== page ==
Evidence Lacking To Support Use of Antimicrobials in Health Care Furnishings

Need for more data on safety suggests thinking twice

Link to Antimicrobials in Hospital Furnishings Report[Washington, DC] Health care decision-makers should seek more evidence of safety and effectiveness before purchasing furnishings containing antimicrobials, concludes a comprehensive review released today by Health Care Without Harm. The report found very little support for the assumption that adding antimicrobials to furnishings was associated with reductions in healthcare-associated infections (HAIs). There are also limited data on the safety of the practice, yet purchase of these products is expected to increase. 

The report recommends action by health care leaders, manufacturers, and the research community – including an urgent call to better understand the risks, tradeoffs, and cost implications of adding antimicrobials to furnishings before these products are widely distributed throughout the health care environment. 

Among other recommendations, health care purchasers are advised to not buy furniture with antimicrobials unless they have undergone U.S. Environmental Protection Agency evaluation and registration under the Federal Insecticide, Fungicide, and Rodenticide Act (FIFRA) and have been shown to reduce healthcare-associated infections in a clinical setting.  

The purchase of furnishings containing antimicrobials is growing dramatically, largely based on the hope that they will reduce healthcare-associated infections, but to date the evidence for that hope is very slim. 

“There is a rush to add antimicrobials to everything because of the very serious problem of healthcare-associated infections,” said Rachel Gibson, director of Health Care Without Harm’s Safer Chemicals Program. “While this may make sense for some medical devices, the research just does not yet support their widespread use in furniture as part of a comprehensive infection control program.” 

The growing use of products containing antimicrobials can increase the risk of antibiotic resistance, engender a false sense of security with reduced attention to cleaning and disinfection, and increase costs of products and materials. The report recommends that before we introduce these chemicals widely into our hospitals and our communities, it is critical to better understand the full implications of that action.

Healthcare-associated infections are a formidable challenge in hospitals and are major causes of morbidity and mortality today. They can prolong the length of hospital stays, result in readmission after discharge, and increase costs to individuals, families, and communities. Under provisions of the Affordable Care Act, preventable readmissions can result in a financial penalty in reimbursement for all Medicare patients at that hospital. 

In response to this concern, manufacturers of health care furnishings have been developing new products with antimicrobial properties anticipating that this may help reduce the risk of HAIs. Although some antimicrobials clearly reduce the microbial load on textiles and other environmental surfaces in laboratory settings, they have rarely been evaluated in well-designed clinical studies for their effectiveness in contributing to HAI reduction.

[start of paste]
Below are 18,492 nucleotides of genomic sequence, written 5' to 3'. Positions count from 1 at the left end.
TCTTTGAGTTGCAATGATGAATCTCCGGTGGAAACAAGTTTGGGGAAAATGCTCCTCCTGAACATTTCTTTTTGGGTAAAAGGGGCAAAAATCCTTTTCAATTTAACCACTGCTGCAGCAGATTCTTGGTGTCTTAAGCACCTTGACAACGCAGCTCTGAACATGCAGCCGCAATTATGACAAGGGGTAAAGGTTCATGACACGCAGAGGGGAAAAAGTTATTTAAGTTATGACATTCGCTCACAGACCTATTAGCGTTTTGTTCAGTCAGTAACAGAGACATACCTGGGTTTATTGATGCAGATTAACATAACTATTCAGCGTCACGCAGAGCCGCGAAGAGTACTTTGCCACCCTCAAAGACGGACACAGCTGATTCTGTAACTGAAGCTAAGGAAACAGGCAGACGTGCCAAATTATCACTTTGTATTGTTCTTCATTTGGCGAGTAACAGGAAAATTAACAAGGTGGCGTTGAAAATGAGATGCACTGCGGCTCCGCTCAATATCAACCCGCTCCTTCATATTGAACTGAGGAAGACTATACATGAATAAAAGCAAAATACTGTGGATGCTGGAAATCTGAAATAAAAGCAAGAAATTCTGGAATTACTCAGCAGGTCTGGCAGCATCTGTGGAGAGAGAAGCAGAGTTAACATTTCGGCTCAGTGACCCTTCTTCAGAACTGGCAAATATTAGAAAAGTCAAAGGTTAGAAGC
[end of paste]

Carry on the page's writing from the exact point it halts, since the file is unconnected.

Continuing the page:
At the same time, antimicrobial use in other consumer products, including items for food production and storage, personal care, clothing, household goods, and building materials, is also increasing. These uses collectively add to the potential for general population and environmental exposures. Unfortunately, data on the safety and efficacy of this growing practice are scarce, and potential unintended consequences have not been fully explored.

“Evaluation of the benefits at the point of use, life cycle risks, tradeoffs, and financial implications of adding antimicrobials to products in hospitals will help product designers, purchasers, infection preventionists, and environmental services personnel make informed decisions,” the report concludes. “Until then, design and purchasing decisions will be based mostly on unverified assumptions rather than objective data.” 

Read the full report here

For media inquiries, please contact: Benn Grover, Health Care Without Harm

888-461-0112 / brover@hcwh.org 

About Health Care Without Harm

Health Care Without Harm seeks to transform the health sector worldwide, without compromising patient safety or care, so that it becomes ecologically sustainable and a leading advocate for environmental health and justice. To learn more about Health Care Without Harm, visit www.noharm.org.

About Practice Greenhealth

Practice Greenhealth is the nation’s leading health care community that empowers its members to increase their efficiencies and environmental stewardship while improving patient safety and care through tools, best practices and knowledge. To learn more about Practice Greenhealth, visit www.practicegreenhealth.org

About Healthier Hospitals 

Healthier Hospitals (HH) was launched in 2012 as a three-year national campaign designed to implement a new approach to improving environmental health and sustainability in the health care sector. HH was led by three nonprofits—Health Care Without Harm, Practice Greenhealth, and Center for Health Design—with the help of 12 sponsoring health systems. Moving forward, Healthier Hospitals continues to help hospitals and health care systems reduce their impact and improve health as a free program of Practice Greenhealth. More information is available at www.healthierhospitals.org